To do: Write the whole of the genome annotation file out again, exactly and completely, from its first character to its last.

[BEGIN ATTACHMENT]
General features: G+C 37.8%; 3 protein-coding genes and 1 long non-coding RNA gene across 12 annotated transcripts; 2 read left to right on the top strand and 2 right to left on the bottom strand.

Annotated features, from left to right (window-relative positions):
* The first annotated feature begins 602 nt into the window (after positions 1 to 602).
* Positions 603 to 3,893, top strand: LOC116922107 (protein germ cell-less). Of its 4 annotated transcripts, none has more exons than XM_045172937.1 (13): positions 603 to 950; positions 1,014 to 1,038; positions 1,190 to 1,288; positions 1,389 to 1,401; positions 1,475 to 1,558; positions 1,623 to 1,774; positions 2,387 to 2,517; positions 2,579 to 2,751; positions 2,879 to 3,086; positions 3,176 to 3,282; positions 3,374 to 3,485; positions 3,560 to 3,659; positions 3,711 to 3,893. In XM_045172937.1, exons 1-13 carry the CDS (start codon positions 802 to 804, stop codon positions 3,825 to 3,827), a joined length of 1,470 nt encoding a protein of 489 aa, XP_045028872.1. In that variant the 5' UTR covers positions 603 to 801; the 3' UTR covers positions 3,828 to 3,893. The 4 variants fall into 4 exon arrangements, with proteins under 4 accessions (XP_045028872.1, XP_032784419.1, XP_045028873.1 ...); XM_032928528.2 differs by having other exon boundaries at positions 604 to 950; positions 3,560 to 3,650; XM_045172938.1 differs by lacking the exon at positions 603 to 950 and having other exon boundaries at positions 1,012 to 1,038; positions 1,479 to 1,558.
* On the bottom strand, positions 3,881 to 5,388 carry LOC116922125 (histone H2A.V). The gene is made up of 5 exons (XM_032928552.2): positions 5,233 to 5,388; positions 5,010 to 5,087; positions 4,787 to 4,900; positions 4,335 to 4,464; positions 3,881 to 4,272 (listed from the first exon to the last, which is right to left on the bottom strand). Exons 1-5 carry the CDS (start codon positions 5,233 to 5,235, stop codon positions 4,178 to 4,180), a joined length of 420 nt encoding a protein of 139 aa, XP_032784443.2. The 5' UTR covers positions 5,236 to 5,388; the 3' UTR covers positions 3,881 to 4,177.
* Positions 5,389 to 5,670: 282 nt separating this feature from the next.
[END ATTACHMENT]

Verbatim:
General features: G+C 37.8%; 3 protein-coding genes and 1 long non-coding RNA gene across 12 annotated transcripts; 2 read left to right on the top strand and 2 right to left on the bottom strand.

Annotated features, from left to right (window-relative positions):
* The first annotated feature begins 602 nt into the window (after positions 1 to 602).
* Positions 603 to 3,893, top strand: LOC116922107 (protein germ cell-less). Of its 4 annotated transcripts, none has more exons than XM_045172937.1 (13): positions 603 to 950; positions 1,014 to 1,038; positions 1,190 to 1,288; positions 1,389 to 1,401; positions 1,475 to 1,558; positions 1,623 to 1,774; positions 2,387 to 2,517; positions 2,579 to 2,751; positions 2,879 to 3,086; positions 3,176 to 3,282; positions 3,374 to 3,485; positions 3,560 to 3,659; positions 3,711 to 3,893. In XM_045172937.1, exons 1-13 carry the CDS (start codon positions 802 to 804, stop codon positions 3,825 to 3,827), a joined length of 1,470 nt encoding a protein of 489 aa, XP_045028872.1. In that variant the 5' UTR covers positions 603 to 801; the 3' UTR covers positions 3,828 to 3,893. The 4 variants fall into 4 exon arrangements, with proteins under 4 accessions (XP_045028872.1, XP_032784419.1, XP_045028873.1 ...); XM_032928528.2 differs by having other exon boundaries at positions 604 to 950; positions 3,560 to 3,650; XM_045172938.1 differs by lacking the exon at positions 603 to 950 and having other exon boundaries at positions 1,012 to 1,038; positions 1,479 to 1,558.
* On the bottom strand, positions 3,881 to 5,388 carry LOC116922125 (histone H2A.V). The gene is made up of 5 exons (XM_032928552.2): positions 5,233 to 5,388; positions 5,010 to 5,087; positions 4,787 to 4,900; positions 4,335 to 4,464; positions 3,881 to 4,272 (listed from the first exon to the last, which is right to left on the bottom strand). Exons 1-5 carry the CDS (start codon positions 5,233 to 5,235, stop codon positions 4,178 to 4,180), a joined length of 420 nt encoding a protein of 139 aa, XP_032784443.2. The 5' UTR covers positions 5,236 to 5,388; the 3' UTR covers positions 3,881 to 4,177.
* Positions 5,389 to 5,670: 282 nt separating this feature from the next.